I would love to know your thoughts. Jared

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nickmac56's picture
Replies 8
Last reply 10/30/2011 - 11:12pm
Replies by: jag, nickmac56, deardad, NYKaren, CarolA, jax2007gxp, Gene_S, Anonymous

Melanoma presents in nasty and unpredictable ways. Yesterday my wife had severe headache and it couldn't be controlled through pain meds, especially when she became nauseous. When you are multi-symptomatic and have multiple areas of cancer involvement and treatment its really hard to figure out cause and effect. Eventually I got her to ER, where a CT scan revealed overly large ventricles due to excess spinal fluid - water on the brain. After a horrible pain filled evening she's now resting and the pain is under control through IV drip.

So our Sunday now turns to how to relieve the pressure (lumbar tap?), what is causing it (cancer cells in spinal fluid, one of her new tumors?), and how to address (different chemo, direct chemo to spinal fluid, shunt to drain fluid). Difficult issues the neurosurgeon, neurologist and oncologist will tackle. Its complicated by her low blood counts from chemo.

An ugly turn of events.

Her motto: "Don't wait for the storm to pass, love dancing in the rain".

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trojansurvivor's picture
Replies 17
Last reply 10/30/2011 - 5:01pm

I am an 8 year Melanoma stage 4 survivor, and have been in the drug trial for Yervoy for the last 6 years, and have had clear scans for 3 years.  I originally was diagnosed with stage 4 in late 2002, with tumors in my lung, spleen, liver and spine.  I had bio-chemo therapy,(dacarbazine, cisplatin, IL-2, and interferon).and went into remission for about a year, including a monthly maintenance program of low dose IL-2. After about a year, I started to have soft tissue tumors appear in my groin and upper thigh area, and had about 5 surgeries for tumor removal.  After 6 more small soft tissue tumors appeared, I began the ipilimumab trial. My only side effect was a skin rash on my stomach and back of my legs that disappeared in a couple of months. My tumors began to decrease in size dramatically, with most disappearing within a year.I had a second infusion treatment 2 years after the first treatment.  One tumor, however, began to grow larger and about 3 years ago was surgically removed.  For the last 6 years, no new tumors have appeared, and I have had clear scans for the last 3 years.  

This drug was a god sned for me and saved my life !!!

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deardad's picture
Replies 3
Last reply 10/30/2011 - 2:53pm

Hi just want ask you all for your opinion.

Recently my dad saw his neurosurgeon who told him that his latest MRI (after 4 months) was clear (hooray). He also asked if dad was going to have radiation. Apparently the neurosurgeon and the oncologist work independent of each other so he was not aware that my dad was on vemurafenib. When on a trial can you have WBR? Does anyone think it's worth considering? Do we have any evidence that vermurafenib crosses the blood brain barrier?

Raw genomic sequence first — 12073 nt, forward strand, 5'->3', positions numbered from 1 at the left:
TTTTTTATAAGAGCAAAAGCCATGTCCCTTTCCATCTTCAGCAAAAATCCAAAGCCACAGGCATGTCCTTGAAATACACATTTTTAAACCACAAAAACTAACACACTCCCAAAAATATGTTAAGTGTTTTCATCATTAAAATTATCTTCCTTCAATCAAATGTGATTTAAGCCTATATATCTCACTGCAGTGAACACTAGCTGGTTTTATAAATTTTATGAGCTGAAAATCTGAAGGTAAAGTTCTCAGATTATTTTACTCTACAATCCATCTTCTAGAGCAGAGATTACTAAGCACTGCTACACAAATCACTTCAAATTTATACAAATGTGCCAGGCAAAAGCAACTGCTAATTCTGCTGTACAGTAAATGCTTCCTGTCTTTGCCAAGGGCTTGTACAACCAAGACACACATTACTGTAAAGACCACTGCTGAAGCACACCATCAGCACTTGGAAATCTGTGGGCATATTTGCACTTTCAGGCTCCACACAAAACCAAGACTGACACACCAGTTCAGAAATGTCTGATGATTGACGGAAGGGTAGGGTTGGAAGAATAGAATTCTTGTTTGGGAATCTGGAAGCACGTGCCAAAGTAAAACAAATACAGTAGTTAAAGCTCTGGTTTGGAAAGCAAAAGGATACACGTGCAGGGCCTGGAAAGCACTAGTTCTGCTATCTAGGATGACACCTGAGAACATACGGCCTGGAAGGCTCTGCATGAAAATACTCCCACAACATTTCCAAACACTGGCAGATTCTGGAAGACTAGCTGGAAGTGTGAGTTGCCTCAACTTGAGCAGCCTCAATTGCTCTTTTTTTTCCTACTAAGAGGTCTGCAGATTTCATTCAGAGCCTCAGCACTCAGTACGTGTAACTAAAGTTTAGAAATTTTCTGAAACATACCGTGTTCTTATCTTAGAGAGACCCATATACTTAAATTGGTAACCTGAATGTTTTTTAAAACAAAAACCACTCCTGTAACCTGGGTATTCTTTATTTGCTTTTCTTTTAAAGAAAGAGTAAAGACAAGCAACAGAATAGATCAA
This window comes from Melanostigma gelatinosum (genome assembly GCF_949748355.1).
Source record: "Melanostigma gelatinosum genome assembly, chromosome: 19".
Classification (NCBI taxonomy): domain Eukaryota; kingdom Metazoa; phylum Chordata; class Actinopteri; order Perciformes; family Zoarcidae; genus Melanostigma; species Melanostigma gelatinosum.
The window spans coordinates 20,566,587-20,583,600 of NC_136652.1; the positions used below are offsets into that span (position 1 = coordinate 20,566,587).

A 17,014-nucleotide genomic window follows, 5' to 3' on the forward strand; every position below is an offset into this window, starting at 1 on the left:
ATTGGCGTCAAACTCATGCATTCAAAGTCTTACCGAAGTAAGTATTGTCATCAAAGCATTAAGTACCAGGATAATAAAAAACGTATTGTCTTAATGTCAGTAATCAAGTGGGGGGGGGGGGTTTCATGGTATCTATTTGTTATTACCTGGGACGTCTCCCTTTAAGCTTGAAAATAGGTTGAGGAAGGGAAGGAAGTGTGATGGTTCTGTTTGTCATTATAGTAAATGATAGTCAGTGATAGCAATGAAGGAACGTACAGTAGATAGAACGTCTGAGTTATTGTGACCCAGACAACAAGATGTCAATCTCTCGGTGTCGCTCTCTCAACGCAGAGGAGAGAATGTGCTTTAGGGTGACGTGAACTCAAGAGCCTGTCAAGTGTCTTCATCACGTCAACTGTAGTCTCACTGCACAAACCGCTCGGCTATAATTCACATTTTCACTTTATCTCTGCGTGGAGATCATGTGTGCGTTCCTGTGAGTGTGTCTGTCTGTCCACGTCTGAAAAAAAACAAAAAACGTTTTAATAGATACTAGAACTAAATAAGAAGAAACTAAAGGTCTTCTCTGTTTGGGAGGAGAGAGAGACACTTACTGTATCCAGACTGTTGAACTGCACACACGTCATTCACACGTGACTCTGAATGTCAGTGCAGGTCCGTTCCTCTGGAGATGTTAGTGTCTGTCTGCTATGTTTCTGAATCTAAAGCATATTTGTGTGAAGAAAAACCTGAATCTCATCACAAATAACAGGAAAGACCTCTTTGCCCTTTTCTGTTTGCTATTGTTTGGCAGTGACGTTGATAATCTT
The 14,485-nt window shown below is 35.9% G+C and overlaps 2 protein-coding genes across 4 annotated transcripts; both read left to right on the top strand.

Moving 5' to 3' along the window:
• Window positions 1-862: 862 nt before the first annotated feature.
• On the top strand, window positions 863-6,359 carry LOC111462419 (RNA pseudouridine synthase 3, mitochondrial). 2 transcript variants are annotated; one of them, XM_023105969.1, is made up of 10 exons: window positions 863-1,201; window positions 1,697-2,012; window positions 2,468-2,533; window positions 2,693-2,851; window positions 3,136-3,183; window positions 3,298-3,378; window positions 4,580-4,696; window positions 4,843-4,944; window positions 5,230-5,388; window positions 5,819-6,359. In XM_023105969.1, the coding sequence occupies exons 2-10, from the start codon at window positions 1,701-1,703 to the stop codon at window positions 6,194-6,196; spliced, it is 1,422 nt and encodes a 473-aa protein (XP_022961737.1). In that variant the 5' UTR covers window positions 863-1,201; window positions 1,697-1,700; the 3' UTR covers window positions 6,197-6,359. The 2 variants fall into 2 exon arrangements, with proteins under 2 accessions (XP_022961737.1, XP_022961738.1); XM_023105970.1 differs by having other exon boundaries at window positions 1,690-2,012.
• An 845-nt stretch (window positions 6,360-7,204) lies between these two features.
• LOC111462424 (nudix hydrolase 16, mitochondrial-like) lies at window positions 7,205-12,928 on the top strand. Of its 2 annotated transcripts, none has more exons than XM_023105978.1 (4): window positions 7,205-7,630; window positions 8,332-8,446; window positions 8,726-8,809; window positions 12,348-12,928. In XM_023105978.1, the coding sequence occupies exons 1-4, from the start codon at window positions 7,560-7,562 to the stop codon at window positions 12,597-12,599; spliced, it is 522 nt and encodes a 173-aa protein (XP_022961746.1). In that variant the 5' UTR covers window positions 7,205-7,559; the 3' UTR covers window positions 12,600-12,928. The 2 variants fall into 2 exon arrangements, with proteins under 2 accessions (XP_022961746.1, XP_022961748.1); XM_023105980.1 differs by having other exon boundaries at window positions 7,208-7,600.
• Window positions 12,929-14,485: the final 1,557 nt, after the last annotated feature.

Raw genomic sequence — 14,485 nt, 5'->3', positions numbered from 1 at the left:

I know that we are in a good place at the moment and I am so grateful, I just want dad to have access to something more durable while the disease is at bay (so to speak). I don't think you can move onto anything else until the disease progresses.

Thanks in advance

Nahmi from Melbourne

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azurliene's picture
Replies 6
Last reply 10/29/2011 - 11:05pm

My dad was just diagnosed w/ Melanoma that has metastized to the brain. Long story short, they cannot find Melanoma in any other part of his body. He had two tumors in his brain, one was removed 2 weeks ago via craniotomy revealing that it was in fact metastized melanoma. The dilemma right now is how to best deal with the remaining (known) tumor. It is approx 2.5x3...we are meeting with a series of Drs and his neurosurgeon this week, but it seems the options are a 2nd craniotomy followed by Gamma Knife and/or WBR or WBR (they want to shrink before GK?) and then Gamma Knife in place of the craniotomy.

This tumor is on the RT side, near a blood vessel - the neurosurgeon feels he can remove but of course stated the risks again. This being said he feels surgery 1st would be the best route. (his recovery from the first one was amazing) The radiation docs on the other hand say why risk the surgery risks when you could just do WBR and Gamma Knife. They are reviewing together with a tumor board before giving us their final recommendation, but in the meantime I am researching like crazy and would love to hear opinions if anyone has been in a similar dilemma.

I hate the risks of surgery and there is a chance they would not be able to get all of the tumor with it being adjacent to a blood vessel, but I just want it out and I guess my concern with going the gamma knife/WBR route is if the tumor didn't take to the radiation, we would be left with less time, scar tissue making a craniotomy more difficult and  the chance of the tumor (or another) growing.

Help! Thoughts? Also, we are at Barnes Jewish Hospital ST. Louis/Siteman but would love to hear recommendations re: hospitals best for melanoma in the bran too...

Thanks for any help - I really appreciate it!!!

Aften

Also, I created this blog for my dad in case you want more details re: his case...

http://earlstrieker.blogspot.com/